In the U.S. we are blessed with a wide variety of public lands. We can hunt elk and bighorns in the high Rockies, antelope and muleys on the Great Plains, and whitetails in the Eastern woodlands, among a multitude of other game species. This is an incredible heritage that can be passed on to our children and grandchildren, if we’re vigilant. Unfortunately, population growth, energy development, ATV proliferation and all sorts of other human activities have steadily eroded wildlife habitat and hunting/angling opportunities on far too many public lands.
A new twist in this slow-motion degradation of our national estate is exemplified by the efforts of a group, called the Sustainable Trails Coalition (STC), pushing to allow bicycles in wilderness areas. According to the STC website, “The political stars are currently aligned in our favor on Capitol Hill. We will be working with a Republican-controlled U.S. House and Senate that philosophically favor limited government and oppose severe and overzealous regulation …”
Interestingly, two U.S. senators from Utah, Orrin Hatch (R) and Mike Lee (R), are doing the STC’s dirty work, pushing a bill to allow bikes in wilderness areas. Since it’s highly unlikely that either of them lives for mountain biking, this appears to be a thinly-disguised attack on the very idea of wilderness. They don’t care about bicyclists, but they are interested in more oil wells, sulfide mines, etc.
The proposal is controversial within the biking community, and opposed by hunters and anglers (and many others) who say bikes would degrade wildlife habitat and erode trails. Some 116 conservation and preservation organizations have already formally asked Congress to oppose attempts to weaken wilderness protections via this legislation.
Here in Colorado, the Aspen-based Roaring Fork Mountain Biking Association, aligned with the International Mountain Bicycling Association (IMBA), doesn’t support the effort to open wilderness trails to mountain bikes, said Mike Pritchard, the local organization’s executive director. Ashley Korenblat, a former IMBA chair, adds: “We don’t need to ride our bikes everywhere.”
Given that designated wilderness areas in the Lower 48 encompass less than 3 percent of our land mass, it’s hard to believe that mountain bikers actually need more places to ride. In fact, they’re already welcome on the vast majority of public recreation lands. In some areas, public agencies have even developed specialized trails for them. Many ski areas on public lands also welcome them and have become destinations for riders who love the thrill of fast descents from high elevations.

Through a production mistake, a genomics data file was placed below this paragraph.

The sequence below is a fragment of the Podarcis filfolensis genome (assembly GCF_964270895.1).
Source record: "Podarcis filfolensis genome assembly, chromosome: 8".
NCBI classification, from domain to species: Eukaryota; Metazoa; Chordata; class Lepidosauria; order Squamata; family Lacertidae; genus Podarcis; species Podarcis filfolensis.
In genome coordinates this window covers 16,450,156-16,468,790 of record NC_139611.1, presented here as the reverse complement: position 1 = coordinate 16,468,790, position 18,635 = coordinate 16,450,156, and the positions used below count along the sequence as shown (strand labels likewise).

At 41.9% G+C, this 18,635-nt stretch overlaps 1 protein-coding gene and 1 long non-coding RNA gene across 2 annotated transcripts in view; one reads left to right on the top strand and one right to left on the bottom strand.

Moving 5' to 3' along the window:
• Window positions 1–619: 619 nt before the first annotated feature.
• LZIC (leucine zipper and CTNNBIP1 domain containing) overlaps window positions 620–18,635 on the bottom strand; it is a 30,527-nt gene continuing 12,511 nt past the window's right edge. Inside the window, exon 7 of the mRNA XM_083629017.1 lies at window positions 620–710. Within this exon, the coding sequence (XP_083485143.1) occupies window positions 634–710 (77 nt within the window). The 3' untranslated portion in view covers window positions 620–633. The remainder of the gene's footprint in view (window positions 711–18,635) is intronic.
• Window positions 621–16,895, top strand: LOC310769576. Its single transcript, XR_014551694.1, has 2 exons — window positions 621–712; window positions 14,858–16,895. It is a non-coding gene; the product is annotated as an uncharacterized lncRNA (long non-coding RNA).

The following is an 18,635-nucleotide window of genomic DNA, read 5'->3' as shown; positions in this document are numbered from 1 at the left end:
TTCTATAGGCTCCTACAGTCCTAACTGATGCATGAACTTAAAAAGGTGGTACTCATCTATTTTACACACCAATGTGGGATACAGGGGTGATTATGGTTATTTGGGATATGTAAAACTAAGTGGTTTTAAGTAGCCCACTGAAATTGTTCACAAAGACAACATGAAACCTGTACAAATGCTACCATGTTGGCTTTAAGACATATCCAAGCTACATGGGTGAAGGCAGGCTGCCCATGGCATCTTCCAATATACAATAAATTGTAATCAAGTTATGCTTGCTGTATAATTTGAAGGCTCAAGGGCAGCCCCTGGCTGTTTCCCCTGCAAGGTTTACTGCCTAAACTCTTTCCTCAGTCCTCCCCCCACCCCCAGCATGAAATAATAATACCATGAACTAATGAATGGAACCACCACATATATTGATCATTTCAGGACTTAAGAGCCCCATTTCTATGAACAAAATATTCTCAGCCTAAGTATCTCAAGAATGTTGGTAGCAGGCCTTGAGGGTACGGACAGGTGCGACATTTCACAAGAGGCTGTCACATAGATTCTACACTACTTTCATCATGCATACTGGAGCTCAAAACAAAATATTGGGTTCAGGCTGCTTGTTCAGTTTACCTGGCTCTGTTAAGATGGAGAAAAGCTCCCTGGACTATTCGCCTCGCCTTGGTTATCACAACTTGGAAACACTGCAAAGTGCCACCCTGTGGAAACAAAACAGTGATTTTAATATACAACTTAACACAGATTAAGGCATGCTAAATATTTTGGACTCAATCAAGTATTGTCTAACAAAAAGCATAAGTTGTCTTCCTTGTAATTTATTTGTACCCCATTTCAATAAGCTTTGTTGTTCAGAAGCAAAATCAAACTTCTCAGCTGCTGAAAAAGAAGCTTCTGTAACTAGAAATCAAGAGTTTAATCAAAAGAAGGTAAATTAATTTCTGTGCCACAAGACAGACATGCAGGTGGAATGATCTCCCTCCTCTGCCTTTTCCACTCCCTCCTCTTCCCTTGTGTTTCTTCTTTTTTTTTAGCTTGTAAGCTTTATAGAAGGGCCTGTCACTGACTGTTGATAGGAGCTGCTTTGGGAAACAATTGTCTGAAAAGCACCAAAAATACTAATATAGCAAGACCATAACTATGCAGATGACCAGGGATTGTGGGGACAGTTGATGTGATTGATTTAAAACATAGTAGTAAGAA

And, as we all know, the underfunded and under-staffed USFS is already challenged to monitor wilderness areas; the increased traffic, deeper penetration, and new social trails created by mountain bikes would be nearly impossible to manage. In addition, research shows that increased mountain bike and recreational disturbance has a negative impact on big game and other wildlife species.
As a result, sportsmen’s groups like Backcountry Hunters & Anglers support management planning that minimizes the impacts of mountain biking and other growing recreational demands. We believe wilderness designations work well as currently stipulated in the Wilderness Act, and we’re committed to defending traditional uses within wilderness areas. We therefore oppose efforts to rewrite the act to allow mountain bike and mechanized use in wilderness areas.
Wilderness is the gold standard for wildlife habitat and backcountry hunting grounds. Hunting in wilderness embraces the wilderness experience at the very highest level. As such, backcountry big game hunting is not really about putting meat in the freezer or antlers on the wall. It’s about a timeless and priceless love of the wild.
David Lien is a former Air Force officer and chairman of the Colorado Backcountry Hunters & Anglers. He’s the author of “Hunting for Experience: Tales of Hunting & Habitat Conservation” and during 2014 was recognized by Field & Stream as a “Hero of Conservation.”